• The Angolan army has been running amok in southwestern Congo for the last week or so. Apparently the Kivus were getting too much attention.
  • The African Union is working to establish a common currency for the continent. Which seems like a decent idea, especially if they peg it to a stable currency. How do I know it's going to fail? Because they're going to put the African Central Bank in Abuja, Nigeria, capital of the one of the most corrupt countries in the world. Anyone want to start a pool on how long it takes Lagos' counterfeiters to get the actual plates from the central bank?
  • Here's the most obvious solution to the Somali pirate problem. The paper that my co-author and I are working on (We have an RA to do the coding now!) has an argument about this. If only we could get data for the independent variable...
  • The Catholic diocese of Modena, Italy is urging its parishoners to give up texting for Lent, in part as a way of recognizing the situation in the eastern Congo and the role that access to coltan (an essential mineral in cell phone batteries) plays in the conflict. I wonder if it will work.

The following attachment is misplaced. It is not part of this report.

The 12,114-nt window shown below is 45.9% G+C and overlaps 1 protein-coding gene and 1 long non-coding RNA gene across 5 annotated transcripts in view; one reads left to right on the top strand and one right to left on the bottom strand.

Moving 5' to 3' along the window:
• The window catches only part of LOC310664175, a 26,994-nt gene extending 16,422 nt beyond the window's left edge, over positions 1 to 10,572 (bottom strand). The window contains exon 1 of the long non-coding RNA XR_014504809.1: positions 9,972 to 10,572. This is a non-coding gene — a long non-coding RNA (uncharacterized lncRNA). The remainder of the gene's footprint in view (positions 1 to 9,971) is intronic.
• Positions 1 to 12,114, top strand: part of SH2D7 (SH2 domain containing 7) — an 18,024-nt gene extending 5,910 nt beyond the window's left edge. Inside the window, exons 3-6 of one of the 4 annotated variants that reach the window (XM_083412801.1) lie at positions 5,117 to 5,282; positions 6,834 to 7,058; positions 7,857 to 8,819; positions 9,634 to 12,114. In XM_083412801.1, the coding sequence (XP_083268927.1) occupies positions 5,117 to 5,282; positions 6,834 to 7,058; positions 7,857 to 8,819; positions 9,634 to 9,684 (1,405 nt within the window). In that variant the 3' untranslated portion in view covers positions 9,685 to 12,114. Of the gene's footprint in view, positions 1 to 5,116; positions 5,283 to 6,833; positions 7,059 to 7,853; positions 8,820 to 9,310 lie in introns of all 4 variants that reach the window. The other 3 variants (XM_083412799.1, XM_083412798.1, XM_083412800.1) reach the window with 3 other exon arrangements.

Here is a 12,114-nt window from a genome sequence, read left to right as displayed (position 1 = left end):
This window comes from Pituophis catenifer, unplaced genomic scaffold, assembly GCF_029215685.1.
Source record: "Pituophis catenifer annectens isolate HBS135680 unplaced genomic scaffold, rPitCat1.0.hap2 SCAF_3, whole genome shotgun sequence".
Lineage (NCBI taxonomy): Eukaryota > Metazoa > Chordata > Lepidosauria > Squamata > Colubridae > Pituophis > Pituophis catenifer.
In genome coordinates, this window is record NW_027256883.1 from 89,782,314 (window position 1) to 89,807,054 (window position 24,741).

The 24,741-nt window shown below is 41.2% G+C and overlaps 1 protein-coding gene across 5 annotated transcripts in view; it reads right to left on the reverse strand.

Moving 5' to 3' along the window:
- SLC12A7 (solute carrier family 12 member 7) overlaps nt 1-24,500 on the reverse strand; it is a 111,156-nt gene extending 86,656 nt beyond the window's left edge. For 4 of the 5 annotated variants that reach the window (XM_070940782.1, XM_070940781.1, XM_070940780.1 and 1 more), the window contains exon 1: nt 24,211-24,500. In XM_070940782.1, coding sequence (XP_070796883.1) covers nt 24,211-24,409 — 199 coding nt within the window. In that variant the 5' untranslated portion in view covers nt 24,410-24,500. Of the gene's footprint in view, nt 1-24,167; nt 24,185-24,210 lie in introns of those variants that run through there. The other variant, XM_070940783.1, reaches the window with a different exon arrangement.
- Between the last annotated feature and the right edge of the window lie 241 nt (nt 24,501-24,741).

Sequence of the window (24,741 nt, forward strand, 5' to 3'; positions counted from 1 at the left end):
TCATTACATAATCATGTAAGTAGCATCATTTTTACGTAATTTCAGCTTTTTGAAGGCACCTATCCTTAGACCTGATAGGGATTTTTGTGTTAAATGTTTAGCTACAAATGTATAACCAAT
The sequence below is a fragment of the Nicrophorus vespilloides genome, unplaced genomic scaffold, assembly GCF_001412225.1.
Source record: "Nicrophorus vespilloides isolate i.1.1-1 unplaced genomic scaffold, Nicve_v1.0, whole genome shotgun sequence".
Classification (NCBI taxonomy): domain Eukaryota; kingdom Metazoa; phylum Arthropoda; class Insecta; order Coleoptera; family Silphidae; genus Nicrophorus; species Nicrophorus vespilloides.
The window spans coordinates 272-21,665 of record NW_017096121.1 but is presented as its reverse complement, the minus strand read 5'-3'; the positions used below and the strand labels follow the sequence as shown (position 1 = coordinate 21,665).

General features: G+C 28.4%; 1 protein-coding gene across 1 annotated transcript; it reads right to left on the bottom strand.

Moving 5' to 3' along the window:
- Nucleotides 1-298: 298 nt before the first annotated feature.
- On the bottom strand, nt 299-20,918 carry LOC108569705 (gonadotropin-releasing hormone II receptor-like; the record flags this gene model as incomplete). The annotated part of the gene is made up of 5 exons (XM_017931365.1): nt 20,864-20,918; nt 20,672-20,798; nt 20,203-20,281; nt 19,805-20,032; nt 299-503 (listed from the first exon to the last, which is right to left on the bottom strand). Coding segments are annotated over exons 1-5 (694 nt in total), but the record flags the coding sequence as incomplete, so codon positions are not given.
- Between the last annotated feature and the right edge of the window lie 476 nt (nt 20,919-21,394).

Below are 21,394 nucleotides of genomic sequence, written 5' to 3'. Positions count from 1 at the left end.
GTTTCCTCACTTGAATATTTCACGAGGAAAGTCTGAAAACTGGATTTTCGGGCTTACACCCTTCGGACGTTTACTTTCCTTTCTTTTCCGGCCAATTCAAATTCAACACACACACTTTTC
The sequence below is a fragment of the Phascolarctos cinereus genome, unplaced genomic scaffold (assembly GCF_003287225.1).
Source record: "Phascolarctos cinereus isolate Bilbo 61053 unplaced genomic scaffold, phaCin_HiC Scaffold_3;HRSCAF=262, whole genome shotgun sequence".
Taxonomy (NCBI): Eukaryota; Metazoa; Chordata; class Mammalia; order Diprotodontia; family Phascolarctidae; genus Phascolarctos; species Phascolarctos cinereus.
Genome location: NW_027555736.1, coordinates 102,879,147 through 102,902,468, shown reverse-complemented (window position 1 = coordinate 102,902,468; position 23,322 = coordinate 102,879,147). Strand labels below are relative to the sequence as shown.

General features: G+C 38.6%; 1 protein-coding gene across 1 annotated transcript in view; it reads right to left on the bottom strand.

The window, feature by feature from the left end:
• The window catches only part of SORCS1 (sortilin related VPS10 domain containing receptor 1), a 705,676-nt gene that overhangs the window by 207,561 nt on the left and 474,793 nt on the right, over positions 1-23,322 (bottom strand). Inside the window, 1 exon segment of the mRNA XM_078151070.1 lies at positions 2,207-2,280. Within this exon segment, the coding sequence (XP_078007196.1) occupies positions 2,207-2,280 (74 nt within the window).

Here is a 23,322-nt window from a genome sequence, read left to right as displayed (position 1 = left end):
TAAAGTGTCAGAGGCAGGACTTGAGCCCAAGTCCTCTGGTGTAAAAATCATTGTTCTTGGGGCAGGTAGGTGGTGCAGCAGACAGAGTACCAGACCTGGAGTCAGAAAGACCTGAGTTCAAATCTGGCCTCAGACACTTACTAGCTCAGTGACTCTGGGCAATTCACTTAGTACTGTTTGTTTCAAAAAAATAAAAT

• Chris Blattman has an outstanding summary of everything that's wrong with the disaster that is Invisible Children.


a truly important question

We deal with lots of important questions here at Texas in Africa on issues ranging from mass rapes in the Congo to tracking down rebel leaders' goats and wacky presidential campaign slogans. Today I've got a question on what I'm sure you'll consider a Much More Significant Issue, namely, the color of my doctoral robes.